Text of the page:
A new student recently arrived in my third grade classroom in tears. She missed her mom, who was back in Colombia, she told me. She cried from 8 a.m. until lunch. The other students stared. Some cried, too. Some offered hugs. We all felt the heaviness of the moment.
I tried every trauma-informed technique I knew to comfort her: We took deep breaths, she visited our peace corner, I lent her a teddy bear, we looked at some calming books, and she wrote a letter to her mom. Despite my efforts, this child was inconsolable, and I could not just continue teaching. Our school’s lone social worker was dealing with cases that had already escalated into crises. I felt woefully unprepared.
I teach at a community school in Washington Heights where, like most New York City schools, we’ve recently received a dramatic increase in immigrant students. Unfortunately, it feels like we are failing them from the minute they walk through our school doors.
As teachers, we have a lot of training in literacy and math instruction. What we’re missing is what to do when trauma interrupts our teaching. Through my work with the City University of New York Initiative on Immigration and Education, I recently published this guide on trauma-informed practice for educators. I’ve been fortunate to gather resources and training on techniques that can support my newcomer students.
But even my practice isn’t enough to get teachers and students through this crisis. We need more social workers in our schools. Because if we don’t address their trauma now, these children won’t be able to get through the day, let alone learn.
Our one social worker for 450 elementary students does not have time in her overflowing caseload to do an intake with every new child. And our school is better than some in New York’s Department of Education. In 2023, there were about 907,000 students enrolled in NYC Public Schools, not including charters. There were around 2,000 social workers, according to the department’s press office. Like at our school, that’s roughly one social worker for every 450 students.
Instead of receiving trauma-informed resources and training from the city, I receive paperwork to fill out. Almost immediately, I must evaluate migrant students’ reading levels: Do they need English as a New Language services? I have to quiz them in math and determine if they will need intervention. I have to find out if they’ve been out of school and, if so, for how long. I am allowed to provide these students basic necessities, such as school uniforms or snacks from the teacher’s lounge if they have not eaten that morning, but a social worker could do so much more.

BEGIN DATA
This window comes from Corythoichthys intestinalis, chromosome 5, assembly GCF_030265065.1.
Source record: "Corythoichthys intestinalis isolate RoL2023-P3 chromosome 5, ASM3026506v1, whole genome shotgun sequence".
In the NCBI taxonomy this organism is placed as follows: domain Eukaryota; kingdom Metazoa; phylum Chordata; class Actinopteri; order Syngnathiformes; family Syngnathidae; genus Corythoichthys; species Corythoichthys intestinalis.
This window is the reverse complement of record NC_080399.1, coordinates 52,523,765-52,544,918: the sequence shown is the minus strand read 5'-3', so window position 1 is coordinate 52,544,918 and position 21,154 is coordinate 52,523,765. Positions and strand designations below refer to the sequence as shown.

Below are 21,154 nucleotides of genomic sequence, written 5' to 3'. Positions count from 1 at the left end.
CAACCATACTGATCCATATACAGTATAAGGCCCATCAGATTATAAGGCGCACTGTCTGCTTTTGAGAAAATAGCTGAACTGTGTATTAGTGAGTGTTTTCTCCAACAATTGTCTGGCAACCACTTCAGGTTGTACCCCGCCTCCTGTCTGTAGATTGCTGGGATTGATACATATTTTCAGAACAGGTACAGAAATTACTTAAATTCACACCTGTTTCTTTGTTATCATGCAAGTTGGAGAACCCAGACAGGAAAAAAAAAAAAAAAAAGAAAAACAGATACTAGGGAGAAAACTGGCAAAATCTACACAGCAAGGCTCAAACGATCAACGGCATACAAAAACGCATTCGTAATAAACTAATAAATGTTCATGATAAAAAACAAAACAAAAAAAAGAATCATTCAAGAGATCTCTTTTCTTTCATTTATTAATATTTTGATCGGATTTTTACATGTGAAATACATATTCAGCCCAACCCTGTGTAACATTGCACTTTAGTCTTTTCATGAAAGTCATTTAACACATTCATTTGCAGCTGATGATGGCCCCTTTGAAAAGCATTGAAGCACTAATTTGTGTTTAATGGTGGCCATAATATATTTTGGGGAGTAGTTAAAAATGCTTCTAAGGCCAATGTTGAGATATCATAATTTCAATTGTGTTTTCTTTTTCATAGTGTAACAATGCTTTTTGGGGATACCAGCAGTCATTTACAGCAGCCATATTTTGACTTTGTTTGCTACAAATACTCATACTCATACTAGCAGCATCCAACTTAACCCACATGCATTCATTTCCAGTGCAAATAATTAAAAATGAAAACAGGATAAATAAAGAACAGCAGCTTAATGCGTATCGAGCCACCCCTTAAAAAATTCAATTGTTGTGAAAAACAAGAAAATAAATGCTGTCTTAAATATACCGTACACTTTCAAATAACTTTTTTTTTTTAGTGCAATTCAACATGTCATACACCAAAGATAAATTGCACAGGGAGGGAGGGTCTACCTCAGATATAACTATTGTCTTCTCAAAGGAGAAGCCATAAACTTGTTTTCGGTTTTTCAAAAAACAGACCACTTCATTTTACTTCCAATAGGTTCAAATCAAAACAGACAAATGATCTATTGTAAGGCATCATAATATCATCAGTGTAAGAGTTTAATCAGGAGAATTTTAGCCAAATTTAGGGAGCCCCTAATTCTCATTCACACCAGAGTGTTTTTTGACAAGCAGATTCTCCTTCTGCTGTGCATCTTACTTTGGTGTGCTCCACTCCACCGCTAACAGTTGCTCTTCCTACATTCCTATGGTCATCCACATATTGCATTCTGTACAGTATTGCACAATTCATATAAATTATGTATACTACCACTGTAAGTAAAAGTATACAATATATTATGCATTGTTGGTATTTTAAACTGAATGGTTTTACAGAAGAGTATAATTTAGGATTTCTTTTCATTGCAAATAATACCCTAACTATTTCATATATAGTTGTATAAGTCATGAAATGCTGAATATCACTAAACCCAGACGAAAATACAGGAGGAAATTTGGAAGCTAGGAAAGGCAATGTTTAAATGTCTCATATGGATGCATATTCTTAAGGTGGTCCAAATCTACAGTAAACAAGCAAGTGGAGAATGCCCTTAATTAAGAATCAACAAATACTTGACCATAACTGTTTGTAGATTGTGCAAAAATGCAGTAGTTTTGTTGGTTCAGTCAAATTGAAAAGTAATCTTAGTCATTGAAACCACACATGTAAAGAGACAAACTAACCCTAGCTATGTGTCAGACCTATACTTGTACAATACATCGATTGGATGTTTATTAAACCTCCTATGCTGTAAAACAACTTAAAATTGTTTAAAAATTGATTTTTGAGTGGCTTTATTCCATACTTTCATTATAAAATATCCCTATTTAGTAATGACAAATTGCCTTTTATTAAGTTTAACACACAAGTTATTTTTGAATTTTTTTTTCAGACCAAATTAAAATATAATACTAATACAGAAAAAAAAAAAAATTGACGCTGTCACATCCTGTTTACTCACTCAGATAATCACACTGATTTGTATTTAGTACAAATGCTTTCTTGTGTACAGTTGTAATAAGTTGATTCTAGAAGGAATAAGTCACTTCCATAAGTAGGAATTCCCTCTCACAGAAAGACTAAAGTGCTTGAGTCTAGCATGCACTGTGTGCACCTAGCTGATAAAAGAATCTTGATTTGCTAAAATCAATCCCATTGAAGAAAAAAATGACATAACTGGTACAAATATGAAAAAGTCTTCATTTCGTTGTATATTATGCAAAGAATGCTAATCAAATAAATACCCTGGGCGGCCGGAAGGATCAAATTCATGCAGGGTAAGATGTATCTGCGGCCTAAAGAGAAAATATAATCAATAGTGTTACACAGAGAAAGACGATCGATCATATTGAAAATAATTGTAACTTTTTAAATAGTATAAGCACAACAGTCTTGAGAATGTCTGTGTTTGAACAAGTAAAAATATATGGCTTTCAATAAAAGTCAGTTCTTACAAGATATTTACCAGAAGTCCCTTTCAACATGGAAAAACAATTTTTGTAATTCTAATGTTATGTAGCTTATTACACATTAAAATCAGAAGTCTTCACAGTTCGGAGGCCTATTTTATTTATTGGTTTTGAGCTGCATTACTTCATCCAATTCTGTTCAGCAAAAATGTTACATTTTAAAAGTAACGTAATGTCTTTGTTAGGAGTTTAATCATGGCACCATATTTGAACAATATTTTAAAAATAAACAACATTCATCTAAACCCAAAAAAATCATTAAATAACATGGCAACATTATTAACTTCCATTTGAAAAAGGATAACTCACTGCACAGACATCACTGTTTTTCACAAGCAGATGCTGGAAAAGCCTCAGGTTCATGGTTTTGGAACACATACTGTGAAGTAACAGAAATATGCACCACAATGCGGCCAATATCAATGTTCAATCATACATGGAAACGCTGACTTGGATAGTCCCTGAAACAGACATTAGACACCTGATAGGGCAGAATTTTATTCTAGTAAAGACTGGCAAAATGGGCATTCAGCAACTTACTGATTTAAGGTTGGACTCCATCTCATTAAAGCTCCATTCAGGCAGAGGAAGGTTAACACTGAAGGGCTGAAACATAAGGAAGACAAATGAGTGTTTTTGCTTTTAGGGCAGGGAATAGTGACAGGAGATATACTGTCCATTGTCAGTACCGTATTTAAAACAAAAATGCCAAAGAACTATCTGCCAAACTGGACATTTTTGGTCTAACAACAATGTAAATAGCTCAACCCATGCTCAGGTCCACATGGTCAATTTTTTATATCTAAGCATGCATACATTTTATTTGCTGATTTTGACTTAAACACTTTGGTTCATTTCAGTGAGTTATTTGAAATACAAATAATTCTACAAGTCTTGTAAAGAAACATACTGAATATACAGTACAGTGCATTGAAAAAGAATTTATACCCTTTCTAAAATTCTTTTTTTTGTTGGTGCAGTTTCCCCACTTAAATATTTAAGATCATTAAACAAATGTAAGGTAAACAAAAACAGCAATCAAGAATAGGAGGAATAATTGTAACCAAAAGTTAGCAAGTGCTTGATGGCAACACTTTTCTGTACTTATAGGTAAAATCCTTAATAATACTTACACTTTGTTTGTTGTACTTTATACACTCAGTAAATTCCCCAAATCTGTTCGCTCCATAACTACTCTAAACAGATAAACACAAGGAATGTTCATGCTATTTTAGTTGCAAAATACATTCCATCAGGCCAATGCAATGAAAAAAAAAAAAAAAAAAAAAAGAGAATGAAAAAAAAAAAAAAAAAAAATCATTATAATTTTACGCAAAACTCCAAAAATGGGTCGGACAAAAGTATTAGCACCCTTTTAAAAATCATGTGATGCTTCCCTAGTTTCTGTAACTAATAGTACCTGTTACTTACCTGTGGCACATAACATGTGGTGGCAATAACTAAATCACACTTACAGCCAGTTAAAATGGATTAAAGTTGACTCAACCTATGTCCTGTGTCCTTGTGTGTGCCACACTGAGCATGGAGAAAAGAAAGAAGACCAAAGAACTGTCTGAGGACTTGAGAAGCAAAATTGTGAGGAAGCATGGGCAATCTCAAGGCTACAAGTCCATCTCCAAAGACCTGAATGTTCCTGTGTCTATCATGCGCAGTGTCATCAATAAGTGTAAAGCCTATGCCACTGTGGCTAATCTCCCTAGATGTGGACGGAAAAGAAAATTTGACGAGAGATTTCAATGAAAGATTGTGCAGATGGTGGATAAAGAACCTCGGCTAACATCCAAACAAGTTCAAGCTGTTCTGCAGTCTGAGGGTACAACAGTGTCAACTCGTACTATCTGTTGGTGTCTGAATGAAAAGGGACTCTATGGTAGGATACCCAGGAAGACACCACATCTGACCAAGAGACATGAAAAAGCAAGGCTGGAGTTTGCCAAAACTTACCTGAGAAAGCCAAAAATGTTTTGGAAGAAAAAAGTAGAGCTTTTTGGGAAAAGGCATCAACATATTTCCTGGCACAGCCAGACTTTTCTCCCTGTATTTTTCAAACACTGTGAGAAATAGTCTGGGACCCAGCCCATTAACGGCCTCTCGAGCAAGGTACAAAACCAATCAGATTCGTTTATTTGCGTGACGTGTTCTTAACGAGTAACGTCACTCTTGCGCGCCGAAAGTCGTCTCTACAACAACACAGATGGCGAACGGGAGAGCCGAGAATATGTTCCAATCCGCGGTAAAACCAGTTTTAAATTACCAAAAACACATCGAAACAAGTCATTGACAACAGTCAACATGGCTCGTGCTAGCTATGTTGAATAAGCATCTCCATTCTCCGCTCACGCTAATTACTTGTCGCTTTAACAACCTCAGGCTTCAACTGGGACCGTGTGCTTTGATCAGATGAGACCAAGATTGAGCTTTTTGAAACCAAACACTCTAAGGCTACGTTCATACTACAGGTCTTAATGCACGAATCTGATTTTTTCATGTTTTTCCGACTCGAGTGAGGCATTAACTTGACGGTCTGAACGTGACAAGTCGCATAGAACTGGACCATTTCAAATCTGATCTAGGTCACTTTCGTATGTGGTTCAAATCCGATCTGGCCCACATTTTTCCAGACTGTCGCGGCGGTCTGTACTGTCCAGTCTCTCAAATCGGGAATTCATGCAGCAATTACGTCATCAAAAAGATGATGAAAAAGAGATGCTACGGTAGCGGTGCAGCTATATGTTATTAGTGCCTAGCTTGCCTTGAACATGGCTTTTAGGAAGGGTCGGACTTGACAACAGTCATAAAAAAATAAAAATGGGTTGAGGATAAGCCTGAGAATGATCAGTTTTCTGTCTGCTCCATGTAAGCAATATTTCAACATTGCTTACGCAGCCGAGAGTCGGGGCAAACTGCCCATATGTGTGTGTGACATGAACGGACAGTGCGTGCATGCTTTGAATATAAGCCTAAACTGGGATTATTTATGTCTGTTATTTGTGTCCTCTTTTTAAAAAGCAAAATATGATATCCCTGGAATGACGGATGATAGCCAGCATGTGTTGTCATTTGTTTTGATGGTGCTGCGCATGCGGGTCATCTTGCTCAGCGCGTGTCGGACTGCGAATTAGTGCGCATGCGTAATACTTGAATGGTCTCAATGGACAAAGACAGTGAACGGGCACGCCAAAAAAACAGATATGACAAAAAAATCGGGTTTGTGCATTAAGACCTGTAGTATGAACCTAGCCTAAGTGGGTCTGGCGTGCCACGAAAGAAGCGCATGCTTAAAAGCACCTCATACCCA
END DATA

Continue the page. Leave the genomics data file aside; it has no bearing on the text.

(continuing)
With more social workers, our school could offer consistent counseling to new students and their families, with periodic check-ins to monitor their mental and physical health and their academic progress. They could do more home visits and provide more preventative, rather than crisis, mental health care. They could take the time to really get to know families and build trust with them.
Due to time constraints, my own conversations with new families must be brief. I usually duck into the hallway to meet a parent or a relative who tells me stories of persecution, famine, poverty, or natural disasters that drove them to seek refuge in the United States. If I had time to linger, I might be able to understand the root causes of their child’s trauma. I could relay this information to a social worker who could apply their training when time permits.
Instead, I try to convince the family that their child will do just fine in my classroom, and then I have to return to teaching the rest of the class. When a child continues to cry, their tears remind me that they need more than milk and a math assessment.
On the same day I was trying to console our newest student, I got an email from the school district about Saturday School. I couldn’t help but think how the education system’s priorities were so backward.
Many schools in New York City run programs like Saturday School that help promote academic and test-taking skills. Where I work, we typically choose students who need a little extra help in math or reading and set aside money for curriculum and staff to run a remedial program. Our new arrivals are often considered for this academic support.
But how can we possibly be expecting these students to attend Saturday School for tutoring when they can barely get through school on a weekday?
Another “urgent email” recently came across my screen while I was reading a gut-wrenching article about the 11-year-old migrant who apparently died by suicide in a New York City shelter a few weeks ago. As I scrolled through, holding back tears, I saw the education department’s mandatory “Remote Learning Protocol” reminder pop up on my screen. That meant I had to reshuffle my schedule that day to ensure that students took computers home, that I assigned work in Google Classroom, and that parents had their passwords “just in case.”
Saturday School. Technology for every child. All of these are great initiatives and have their purpose. But what if, instead of test prep and technology, we use these resources to hire social workers and trauma counselors? What if there was time in every school’s schedule for social-emotional check-ins and self-care small groups? In the wake of a nationwide migrant mental health crisis, we must prioritize our students’ mental health before their ability to answer multiple-choice questions or log in to a Chromebook.
Ashley Busone Rodríguez is a third grade bilingual teacher at an elementary school in New York City’s Washington Heights neighborhood. She’s also a project researcher and instructor at the CUNY-Initiative on Immigration and Education. She has 50 students on her roster between two classes, and 11 of them were new to the country last school year.